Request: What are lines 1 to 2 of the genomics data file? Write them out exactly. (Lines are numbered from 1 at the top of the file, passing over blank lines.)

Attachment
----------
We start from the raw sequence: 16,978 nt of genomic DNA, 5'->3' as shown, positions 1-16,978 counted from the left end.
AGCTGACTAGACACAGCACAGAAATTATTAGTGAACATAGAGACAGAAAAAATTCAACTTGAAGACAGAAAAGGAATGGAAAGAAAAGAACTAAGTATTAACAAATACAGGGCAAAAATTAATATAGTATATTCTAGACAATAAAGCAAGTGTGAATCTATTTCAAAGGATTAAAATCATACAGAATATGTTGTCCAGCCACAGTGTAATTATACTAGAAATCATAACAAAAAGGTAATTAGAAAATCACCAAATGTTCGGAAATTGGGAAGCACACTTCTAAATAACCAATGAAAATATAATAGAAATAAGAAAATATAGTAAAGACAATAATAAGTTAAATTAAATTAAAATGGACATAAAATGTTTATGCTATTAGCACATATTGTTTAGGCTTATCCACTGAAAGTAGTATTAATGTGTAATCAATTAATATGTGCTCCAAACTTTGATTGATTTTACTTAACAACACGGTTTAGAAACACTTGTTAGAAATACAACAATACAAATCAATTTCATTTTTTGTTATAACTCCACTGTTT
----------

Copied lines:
We start from the raw sequence: 16,978 nt of genomic DNA, 5'->3' as shown, positions 1-16,978 counted from the left end.
AGCTGACTAGACACAGCACAGAAATTATTAGTGAACATAGAGACAGAAAAAATTCAACTTGAAGACAGAAAAGGAATGGAAAGAAAAGAACTAAGTATTAACAAATACAGGGCAAAAATTAATATAGTATATTCTAGACAATAAAGCAAGTGTGAATCTATTTCAAAGGATTAAAATCATACAGAATATGTTGTCCAGCCACAGTGTAATTATACTAGAAATCATAACAAAAAGGTAATTAGAAAATCACCAAATGTTCGGAAATTGGGAAGCACACTTCTAAATAACCAATGAAAATATAATAGAAATAAGAAAATATAGTAAAGACAATAATAAGTTAAATTAAATTAAAATGGACATAAAATGTTTATGCTATTAGCACATATTGTTTAGGCTTATCCACTGAAAGTAGTATTAATGTGTAATCAATTAATATGTGCTCCAAACTTTGATTGATTTTACTTAACAACACGGTTTAGAAACACTTGTTAGAAATACAACAATACAAATCAATTTCATTTTTTGTTATAACTCCACTGTTT